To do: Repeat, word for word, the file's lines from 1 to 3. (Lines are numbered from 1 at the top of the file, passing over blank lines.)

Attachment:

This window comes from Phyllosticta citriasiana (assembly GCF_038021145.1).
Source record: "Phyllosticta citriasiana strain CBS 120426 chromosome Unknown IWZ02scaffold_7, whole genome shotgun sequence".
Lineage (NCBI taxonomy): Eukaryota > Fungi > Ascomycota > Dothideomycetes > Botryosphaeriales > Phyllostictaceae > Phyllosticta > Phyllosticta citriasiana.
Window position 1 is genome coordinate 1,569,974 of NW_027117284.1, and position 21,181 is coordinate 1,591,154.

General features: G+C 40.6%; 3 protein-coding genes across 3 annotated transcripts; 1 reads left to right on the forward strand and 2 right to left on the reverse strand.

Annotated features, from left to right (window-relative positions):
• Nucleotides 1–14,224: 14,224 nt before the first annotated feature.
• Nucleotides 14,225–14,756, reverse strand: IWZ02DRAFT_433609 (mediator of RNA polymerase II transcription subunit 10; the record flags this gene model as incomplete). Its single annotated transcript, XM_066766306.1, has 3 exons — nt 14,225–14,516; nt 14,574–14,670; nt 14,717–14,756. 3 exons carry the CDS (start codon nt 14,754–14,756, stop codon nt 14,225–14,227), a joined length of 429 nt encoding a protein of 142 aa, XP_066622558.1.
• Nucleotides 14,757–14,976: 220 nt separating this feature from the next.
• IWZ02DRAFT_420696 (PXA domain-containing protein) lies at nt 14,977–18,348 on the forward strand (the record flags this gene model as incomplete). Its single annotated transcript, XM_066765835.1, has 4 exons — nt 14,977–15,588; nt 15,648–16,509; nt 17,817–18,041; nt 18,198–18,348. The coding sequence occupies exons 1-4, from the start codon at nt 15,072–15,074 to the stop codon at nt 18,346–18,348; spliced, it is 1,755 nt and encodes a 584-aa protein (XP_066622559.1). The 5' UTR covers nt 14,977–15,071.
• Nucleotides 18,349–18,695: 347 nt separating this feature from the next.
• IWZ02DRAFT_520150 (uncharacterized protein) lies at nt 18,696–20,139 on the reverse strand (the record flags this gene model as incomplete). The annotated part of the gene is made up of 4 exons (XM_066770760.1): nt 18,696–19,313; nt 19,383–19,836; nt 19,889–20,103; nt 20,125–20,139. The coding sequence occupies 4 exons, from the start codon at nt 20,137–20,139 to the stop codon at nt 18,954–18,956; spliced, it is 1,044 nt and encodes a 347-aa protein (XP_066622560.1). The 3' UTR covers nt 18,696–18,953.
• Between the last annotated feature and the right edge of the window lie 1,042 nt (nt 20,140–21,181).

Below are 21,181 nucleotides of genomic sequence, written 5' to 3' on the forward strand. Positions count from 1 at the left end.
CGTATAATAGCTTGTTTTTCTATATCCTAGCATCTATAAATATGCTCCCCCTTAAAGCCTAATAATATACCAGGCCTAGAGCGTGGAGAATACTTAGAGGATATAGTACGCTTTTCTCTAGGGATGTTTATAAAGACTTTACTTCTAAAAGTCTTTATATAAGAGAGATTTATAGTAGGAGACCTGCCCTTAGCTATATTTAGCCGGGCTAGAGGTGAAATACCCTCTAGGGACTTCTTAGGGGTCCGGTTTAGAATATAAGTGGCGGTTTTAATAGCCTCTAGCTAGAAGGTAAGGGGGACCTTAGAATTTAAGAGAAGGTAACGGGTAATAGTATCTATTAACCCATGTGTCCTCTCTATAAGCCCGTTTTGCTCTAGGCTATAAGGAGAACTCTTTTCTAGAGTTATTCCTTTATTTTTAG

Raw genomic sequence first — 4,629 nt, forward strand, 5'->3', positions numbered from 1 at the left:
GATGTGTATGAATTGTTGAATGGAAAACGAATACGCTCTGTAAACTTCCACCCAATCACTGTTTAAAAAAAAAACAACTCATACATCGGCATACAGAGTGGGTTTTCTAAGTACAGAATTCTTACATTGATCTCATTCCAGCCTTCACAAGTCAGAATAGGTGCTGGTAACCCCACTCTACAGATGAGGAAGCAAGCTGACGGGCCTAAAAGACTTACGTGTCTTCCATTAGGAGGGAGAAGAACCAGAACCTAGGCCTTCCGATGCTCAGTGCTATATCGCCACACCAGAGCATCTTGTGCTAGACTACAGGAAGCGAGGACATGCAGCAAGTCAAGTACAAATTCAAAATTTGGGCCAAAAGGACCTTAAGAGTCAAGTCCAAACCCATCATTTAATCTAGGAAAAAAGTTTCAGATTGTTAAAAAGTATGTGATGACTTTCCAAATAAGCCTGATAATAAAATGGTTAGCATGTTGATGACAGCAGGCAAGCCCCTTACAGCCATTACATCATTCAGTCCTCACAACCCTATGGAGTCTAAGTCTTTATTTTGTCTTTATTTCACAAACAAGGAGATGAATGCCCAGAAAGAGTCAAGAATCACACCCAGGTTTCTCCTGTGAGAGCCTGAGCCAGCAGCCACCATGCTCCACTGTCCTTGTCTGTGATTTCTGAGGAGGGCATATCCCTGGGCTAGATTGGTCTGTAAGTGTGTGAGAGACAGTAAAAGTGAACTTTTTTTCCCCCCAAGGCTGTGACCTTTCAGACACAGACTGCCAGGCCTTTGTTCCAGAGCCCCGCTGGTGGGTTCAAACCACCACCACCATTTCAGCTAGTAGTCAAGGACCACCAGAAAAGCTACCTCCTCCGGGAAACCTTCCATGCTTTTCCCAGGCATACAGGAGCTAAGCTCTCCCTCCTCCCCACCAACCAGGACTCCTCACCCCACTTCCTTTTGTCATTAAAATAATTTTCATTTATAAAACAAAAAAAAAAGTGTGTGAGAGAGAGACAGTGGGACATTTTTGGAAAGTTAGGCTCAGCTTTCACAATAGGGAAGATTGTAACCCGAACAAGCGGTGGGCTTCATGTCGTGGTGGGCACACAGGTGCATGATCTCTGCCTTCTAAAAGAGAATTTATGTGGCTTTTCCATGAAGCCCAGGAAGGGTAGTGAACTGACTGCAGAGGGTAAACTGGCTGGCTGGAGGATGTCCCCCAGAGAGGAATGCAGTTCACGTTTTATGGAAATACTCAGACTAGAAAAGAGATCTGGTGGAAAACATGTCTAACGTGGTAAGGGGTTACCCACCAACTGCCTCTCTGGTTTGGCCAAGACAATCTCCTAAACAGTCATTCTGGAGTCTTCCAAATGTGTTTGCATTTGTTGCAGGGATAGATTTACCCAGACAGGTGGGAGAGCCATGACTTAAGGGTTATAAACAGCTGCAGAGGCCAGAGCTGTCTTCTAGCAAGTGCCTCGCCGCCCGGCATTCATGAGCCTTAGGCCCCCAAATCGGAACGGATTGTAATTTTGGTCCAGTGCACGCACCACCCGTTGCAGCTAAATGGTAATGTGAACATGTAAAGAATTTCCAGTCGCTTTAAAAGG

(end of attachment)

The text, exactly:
This window comes from Phyllosticta citriasiana (assembly GCF_038021145.1).
Source record: "Phyllosticta citriasiana strain CBS 120426 chromosome Unknown IWZ02scaffold_7, whole genome shotgun sequence".
Lineage (NCBI taxonomy): Eukaryota > Fungi > Ascomycota > Dothideomycetes > Botryosphaeriales > Phyllostictaceae > Phyllosticta > Phyllosticta citriasiana.